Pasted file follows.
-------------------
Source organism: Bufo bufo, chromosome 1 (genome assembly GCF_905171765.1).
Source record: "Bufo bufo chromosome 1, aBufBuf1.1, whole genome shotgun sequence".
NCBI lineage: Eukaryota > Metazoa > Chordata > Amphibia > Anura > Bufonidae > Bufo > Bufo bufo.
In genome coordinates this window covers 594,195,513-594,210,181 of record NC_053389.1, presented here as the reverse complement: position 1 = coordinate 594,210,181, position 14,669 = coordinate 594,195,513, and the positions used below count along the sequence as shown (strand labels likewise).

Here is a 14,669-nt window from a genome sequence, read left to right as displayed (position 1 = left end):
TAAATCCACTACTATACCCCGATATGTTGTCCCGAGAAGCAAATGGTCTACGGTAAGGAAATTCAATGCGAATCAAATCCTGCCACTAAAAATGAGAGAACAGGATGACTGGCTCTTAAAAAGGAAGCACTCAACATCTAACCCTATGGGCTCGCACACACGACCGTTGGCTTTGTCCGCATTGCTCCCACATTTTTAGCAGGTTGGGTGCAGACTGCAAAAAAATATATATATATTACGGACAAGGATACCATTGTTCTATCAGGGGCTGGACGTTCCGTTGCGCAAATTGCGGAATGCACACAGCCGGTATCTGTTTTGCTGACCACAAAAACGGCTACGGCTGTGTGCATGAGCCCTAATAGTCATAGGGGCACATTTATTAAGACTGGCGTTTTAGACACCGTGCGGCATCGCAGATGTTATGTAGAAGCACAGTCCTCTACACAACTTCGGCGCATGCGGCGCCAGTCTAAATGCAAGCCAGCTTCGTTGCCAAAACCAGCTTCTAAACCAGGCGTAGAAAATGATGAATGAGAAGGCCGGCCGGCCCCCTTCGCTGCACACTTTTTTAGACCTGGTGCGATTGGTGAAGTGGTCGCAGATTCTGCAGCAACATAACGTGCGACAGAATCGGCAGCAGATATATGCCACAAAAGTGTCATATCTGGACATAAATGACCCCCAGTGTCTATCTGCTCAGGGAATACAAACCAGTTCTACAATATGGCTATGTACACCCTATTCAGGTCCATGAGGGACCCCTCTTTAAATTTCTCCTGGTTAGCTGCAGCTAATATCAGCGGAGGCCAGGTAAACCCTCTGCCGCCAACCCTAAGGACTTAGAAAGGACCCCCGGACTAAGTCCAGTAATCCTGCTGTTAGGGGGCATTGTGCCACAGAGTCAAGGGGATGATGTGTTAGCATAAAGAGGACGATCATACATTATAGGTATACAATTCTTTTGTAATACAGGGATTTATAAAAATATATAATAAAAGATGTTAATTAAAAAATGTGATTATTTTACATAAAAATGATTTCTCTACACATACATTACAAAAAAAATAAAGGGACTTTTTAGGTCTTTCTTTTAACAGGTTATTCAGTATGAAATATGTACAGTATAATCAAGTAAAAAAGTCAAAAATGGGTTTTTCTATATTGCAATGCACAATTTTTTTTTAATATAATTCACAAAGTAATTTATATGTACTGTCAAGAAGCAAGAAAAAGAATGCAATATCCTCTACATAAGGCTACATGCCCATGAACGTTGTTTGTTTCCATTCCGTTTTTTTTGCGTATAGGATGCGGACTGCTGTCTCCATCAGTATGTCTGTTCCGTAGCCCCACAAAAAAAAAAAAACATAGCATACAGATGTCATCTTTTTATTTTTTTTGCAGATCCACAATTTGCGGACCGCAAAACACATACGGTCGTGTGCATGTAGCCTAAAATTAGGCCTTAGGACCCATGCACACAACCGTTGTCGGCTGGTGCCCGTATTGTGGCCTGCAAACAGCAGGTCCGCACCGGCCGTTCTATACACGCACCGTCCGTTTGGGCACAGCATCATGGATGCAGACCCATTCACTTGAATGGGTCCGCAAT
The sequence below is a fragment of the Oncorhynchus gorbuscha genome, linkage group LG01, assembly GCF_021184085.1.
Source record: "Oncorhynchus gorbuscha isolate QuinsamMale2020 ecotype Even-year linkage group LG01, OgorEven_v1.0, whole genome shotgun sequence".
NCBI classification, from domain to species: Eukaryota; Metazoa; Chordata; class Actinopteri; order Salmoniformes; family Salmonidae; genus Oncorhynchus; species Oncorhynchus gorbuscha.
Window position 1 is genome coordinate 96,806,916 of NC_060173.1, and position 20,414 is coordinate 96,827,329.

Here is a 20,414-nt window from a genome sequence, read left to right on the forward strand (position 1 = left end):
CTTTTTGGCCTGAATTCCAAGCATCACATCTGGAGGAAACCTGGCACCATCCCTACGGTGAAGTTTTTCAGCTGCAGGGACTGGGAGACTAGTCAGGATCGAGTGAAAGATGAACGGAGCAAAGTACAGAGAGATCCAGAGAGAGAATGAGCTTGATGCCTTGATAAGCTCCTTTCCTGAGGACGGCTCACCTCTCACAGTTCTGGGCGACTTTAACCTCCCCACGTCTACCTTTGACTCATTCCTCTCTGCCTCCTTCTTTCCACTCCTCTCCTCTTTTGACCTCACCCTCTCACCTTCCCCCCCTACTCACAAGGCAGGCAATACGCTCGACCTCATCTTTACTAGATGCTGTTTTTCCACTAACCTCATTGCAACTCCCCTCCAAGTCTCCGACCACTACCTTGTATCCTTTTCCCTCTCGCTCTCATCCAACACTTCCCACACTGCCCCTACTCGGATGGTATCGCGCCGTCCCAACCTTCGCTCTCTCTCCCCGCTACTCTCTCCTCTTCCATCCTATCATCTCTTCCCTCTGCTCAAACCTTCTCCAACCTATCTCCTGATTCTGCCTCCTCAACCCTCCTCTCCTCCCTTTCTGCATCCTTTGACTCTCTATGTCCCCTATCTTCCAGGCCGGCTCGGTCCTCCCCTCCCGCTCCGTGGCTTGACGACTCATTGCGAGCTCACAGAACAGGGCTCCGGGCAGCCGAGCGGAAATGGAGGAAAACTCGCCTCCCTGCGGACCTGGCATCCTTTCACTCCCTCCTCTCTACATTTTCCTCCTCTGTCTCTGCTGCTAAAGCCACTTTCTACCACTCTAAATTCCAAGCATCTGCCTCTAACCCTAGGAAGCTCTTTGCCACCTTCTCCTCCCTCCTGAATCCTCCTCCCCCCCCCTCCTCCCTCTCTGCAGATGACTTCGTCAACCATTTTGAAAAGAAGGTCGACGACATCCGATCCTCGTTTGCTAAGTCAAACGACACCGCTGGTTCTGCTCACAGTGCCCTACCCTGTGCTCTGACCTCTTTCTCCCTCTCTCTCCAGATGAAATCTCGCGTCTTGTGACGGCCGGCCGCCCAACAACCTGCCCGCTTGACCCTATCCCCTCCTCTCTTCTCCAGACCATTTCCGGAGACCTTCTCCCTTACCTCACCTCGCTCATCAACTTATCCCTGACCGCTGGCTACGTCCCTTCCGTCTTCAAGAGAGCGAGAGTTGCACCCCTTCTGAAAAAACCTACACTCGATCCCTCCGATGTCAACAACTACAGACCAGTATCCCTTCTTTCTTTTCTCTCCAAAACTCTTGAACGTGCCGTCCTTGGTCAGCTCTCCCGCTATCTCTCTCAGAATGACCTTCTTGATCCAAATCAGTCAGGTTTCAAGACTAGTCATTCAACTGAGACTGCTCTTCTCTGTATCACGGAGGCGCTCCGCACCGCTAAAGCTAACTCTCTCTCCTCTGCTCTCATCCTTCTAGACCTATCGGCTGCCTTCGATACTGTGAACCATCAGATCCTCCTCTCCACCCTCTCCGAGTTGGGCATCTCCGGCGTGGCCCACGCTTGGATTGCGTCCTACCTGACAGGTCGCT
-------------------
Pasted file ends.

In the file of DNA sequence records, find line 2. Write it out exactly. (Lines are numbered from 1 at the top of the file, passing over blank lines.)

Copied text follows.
Source record: "Bufo bufo chromosome 1, aBufBuf1.1, whole genome shotgun sequence".